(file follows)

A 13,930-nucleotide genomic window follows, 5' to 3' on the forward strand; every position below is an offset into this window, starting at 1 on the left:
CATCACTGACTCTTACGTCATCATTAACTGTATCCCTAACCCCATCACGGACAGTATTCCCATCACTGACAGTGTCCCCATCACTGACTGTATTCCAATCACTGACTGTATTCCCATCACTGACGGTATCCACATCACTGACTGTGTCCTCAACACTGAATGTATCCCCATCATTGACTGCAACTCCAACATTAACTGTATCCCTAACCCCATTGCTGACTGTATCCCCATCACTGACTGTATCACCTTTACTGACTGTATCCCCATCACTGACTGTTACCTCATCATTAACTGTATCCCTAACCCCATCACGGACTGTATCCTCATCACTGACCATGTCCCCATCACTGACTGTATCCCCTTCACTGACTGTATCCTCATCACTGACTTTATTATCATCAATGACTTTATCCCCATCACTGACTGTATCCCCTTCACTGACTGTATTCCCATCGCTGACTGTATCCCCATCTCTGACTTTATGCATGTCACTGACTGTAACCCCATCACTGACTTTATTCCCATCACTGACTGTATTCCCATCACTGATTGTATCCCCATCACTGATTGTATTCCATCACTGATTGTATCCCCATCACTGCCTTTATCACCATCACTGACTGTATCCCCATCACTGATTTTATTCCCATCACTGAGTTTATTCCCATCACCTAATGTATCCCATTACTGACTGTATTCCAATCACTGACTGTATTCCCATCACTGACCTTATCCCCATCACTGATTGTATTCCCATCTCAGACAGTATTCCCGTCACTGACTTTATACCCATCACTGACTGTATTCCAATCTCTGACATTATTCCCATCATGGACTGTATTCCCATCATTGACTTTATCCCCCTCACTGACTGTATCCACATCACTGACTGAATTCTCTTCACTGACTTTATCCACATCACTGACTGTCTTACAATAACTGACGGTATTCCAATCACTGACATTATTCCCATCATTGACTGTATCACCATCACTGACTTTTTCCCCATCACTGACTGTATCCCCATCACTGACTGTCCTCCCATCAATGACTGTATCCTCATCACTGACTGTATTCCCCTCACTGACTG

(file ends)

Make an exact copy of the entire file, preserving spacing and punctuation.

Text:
A 13,930-nucleotide genomic window follows, 5' to 3' on the forward strand; every position below is an offset into this window, starting at 1 on the left:
CATCACTGACTCTTACGTCATCATTAACTGTATCCCTAACCCCATCACGGACAGTATTCCCATCACTGACAGTGTCCCCATCACTGACTGTATTCCAATCACTGACTGTATTCCCATCACTGACGGTATCCACATCACTGACTGTGTCCTCAACACTGAATGTATCCCCATCATTGACTGCAACTCCAACATTAACTGTATCCCTAACCCCATTGCTGACTGTATCCCCATCACTGACTGTATCACCTTTACTGACTGTATCCCCATCACTGACTGTTACCTCATCATTAACTGTATCCCTAACCCCATCACGGACTGTATCCTCATCACTGACCATGTCCCCATCACTGACTGTATCCCCTTCACTGACTGTATCCTCATCACTGACTTTATTATCATCAATGACTTTATCCCCATCACTGACTGTATCCCCTTCACTGACTGTATTCCCATCGCTGACTGTATCCCCATCTCTGACTTTATGCATGTCACTGACTGTAACCCCATCACTGACTTTATTCCCATCACTGACTGTATTCCCATCACTGATTGTATCCCCATCACTGATTGTATTCCATCACTGATTGTATCCCCATCACTGCCTTTATCACCATCACTGACTGTATCCCCATCACTGATTTTATTCCCATCACTGAGTTTATTCCCATCACCTAATGTATCCCATTACTGACTGTATTCCAATCACTGACTGTATTCCCATCACTGACCTTATCCCCATCACTGATTGTATTCCCATCTCAGACAGTATTCCCGTCACTGACTTTATACCCATCACTGACTGTATTCCAATCTCTGACATTATTCCCATCATGGACTGTATTCCCATCATTGACTTTATCCCCCTCACTGACTGTATCCACATCACTGACTGAATTCTCTTCACTGACTTTATCCACATCACTGACTGTCTTACAATAACTGACGGTATTCCAATCACTGACATTATTCCCATCATTGACTGTATCACCATCACTGACTTTTTCCCCATCACTGACTGTATCCCCATCACTGACTGTCCTCCCATCAATGACTGTATCCTCATCACTGACTGTATTCCCCTCACTGACTG